James Whitcomb Riley (October 7, 1849 – July 22, 1916) was an American writer, poet, and best-selling author from Greenfield, Indiana. During his lifetime he was known as the "Hoosier Poet" and "Children's Poet" for his dialect works and his children's poetry respectively. His poems tended to be humorous or sentimental, and of the approximately one thousand poems that Riley authored, the majority are in dialect. His famous works include "Little Orphant Annie" and "The Raggedy Man".
Three Dead Friends
Always suddenly they are gone--
The friends we trusted and held secure--
Suddenly we are gazing on,
Not a _smiling_ face, but the marble-pure
Dead mask of a face that nevermore
To a smile of ours will make reply--
The lips close-locked as the eyelids are--
Gone--swift as the flash of the molten ore
A meteor pours through a midnight sky,
Leaving it blind of a single star.
Tell us, O Death, Remorseless Might!
What is this old, unescapable ire
You wreak on us?--from the birth of light
Till the world be charred to a core of fire!
We do no evil thing to you--
We seek to evade you--that is all--
That is your will--you will not be known
Of men. What, then, would you have us do?--
Cringe, and wait till your vengeance fall,
And your graves be fed, and the trumpet blown?
You desire no friends; but _we_--O we
Need them so, as we falter here,
Fumbling through each new vacancy,
As each is stricken that we hold dear.
One you struck but a year ago;
And one not a month ago; and one--
(God's vast pity!)--and one lies now
Where the widow wails, in her nameless woe,
And the soldiers pace, with the sword and gun,
Where the comrade sleeps, with the laureled brow.
And what did the first?--that wayward soul,
Clothed of sorrow, yet nude of sin,
And with all hearts bowed in the strange control
Of the heavenly voice of his violin.
Why, it was music the way he _stood_,
So grand was the poise of the head and so
Full was the figure of majesty!--
One heard with the eyes, as a deaf man would,
And with all sense brimmed to the overflow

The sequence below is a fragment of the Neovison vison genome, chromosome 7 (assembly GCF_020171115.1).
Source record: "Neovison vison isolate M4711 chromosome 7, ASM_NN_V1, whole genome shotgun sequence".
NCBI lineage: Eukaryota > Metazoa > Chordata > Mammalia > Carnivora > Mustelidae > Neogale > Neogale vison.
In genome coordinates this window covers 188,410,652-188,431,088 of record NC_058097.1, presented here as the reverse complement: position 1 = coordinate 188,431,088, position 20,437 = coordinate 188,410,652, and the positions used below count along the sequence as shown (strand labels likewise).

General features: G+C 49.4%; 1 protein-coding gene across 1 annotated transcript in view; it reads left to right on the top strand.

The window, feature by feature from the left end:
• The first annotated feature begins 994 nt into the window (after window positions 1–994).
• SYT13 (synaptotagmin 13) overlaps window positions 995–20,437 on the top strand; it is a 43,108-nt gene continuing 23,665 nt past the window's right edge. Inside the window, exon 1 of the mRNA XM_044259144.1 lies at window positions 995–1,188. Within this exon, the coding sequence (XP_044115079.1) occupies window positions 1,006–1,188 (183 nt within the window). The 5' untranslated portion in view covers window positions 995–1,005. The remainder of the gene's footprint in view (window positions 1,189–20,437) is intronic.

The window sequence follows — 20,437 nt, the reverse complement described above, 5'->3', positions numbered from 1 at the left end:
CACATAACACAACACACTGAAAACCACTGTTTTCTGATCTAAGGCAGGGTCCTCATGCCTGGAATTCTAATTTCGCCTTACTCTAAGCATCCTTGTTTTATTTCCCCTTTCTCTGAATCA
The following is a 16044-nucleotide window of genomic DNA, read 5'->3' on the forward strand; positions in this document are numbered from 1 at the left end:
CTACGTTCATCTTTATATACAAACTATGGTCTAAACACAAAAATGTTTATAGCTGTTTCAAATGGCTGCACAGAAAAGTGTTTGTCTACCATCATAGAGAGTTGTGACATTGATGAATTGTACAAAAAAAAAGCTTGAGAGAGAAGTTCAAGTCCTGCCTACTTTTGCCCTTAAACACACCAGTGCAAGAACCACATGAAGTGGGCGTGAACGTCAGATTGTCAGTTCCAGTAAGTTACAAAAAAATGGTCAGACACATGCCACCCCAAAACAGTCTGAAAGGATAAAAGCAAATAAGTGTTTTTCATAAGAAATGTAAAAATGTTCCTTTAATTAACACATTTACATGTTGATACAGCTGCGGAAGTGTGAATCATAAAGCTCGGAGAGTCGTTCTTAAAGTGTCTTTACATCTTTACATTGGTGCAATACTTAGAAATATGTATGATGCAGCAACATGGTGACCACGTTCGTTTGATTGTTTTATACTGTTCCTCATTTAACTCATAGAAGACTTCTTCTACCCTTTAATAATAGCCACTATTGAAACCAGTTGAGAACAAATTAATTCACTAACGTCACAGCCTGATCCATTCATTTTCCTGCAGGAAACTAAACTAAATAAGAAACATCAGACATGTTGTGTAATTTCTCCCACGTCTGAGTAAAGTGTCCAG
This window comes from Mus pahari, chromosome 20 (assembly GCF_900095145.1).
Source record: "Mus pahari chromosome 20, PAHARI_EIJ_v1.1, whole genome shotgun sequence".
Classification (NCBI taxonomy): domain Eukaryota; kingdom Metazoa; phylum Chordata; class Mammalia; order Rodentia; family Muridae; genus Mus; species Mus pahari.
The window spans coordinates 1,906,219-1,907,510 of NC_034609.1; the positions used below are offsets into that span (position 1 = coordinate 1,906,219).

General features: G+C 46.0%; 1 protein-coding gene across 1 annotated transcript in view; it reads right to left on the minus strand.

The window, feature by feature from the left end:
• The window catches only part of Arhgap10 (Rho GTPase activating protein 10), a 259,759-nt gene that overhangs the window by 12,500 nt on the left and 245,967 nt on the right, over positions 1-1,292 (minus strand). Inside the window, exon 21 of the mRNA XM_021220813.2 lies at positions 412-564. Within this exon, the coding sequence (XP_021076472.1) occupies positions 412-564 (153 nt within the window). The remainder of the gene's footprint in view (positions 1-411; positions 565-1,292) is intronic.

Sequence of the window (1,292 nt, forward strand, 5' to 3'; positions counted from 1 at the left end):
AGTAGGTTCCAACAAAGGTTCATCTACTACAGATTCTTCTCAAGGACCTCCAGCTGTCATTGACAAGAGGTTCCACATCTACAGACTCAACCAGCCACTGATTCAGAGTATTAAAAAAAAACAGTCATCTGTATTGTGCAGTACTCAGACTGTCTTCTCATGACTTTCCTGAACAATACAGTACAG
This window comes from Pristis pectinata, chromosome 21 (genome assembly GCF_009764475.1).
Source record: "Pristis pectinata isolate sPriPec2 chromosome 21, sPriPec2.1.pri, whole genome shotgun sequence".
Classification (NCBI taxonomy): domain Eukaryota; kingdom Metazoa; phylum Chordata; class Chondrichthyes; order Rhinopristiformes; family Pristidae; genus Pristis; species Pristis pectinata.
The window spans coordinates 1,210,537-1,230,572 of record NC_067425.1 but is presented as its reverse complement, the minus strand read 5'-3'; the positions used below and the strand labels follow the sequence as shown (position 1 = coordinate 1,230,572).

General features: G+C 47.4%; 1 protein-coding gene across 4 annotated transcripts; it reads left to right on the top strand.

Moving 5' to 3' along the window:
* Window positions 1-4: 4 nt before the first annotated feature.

With tears of anguish and ecstasy.
And what did the girl, with the great warm light
Of genius sunning her eyes of blue,
With her heart so pure, and her soul so white--
What, O Death, did she do to you?
Through field and wood as a child she strayed,
As Nature, the dear sweet mother led;
While from her canvas, mirrored back,
Glimmered the stream through the everglade
Where the grapevine trailed from the trees to wed
Its likeness of emerald, blue and black.
And what did he, who, the last of these,
Faced you, with never a fear, O Death?
Did you hate _him_ that he loved the breeze,
And the morning dews, and the rose's breath?
Did you hate him that he answered not
Your hate again--but turned, instead,
His only hate on his country's wrongs?
Well--you possess him, dead!--but what
Of the good he wrought? With laureled head
He bides with us in his deeds and songs.
Laureled, first, that he bravely fought,
And forged a way to our flag's release;
Laureled, next--for the harp he taught
To wake glad songs in the days of peace--
Songs of the woodland haunts he held
As close in his love as they held their bloom
In their inmost bosoms of leaf and vine--
Songs that echoed, and pulsed and welled
Through the town's pent streets, and the sick child's room,
Pure as a shower in soft sunshine.
Claim them, Death; yet their fame endures,
What friend next will you rend from us
In that cold, pitiless way of yours,
And leave us a grief more dolorous?
Speak to us!--tell us, O Dreadful Power!--
Are we to have not a lone friend left?--
Since, frozen, sodden, or green the sod,--
In every second of every hour,
_Some one_, Death, you have left thus bereft,
Half inaudibly shrieks to God.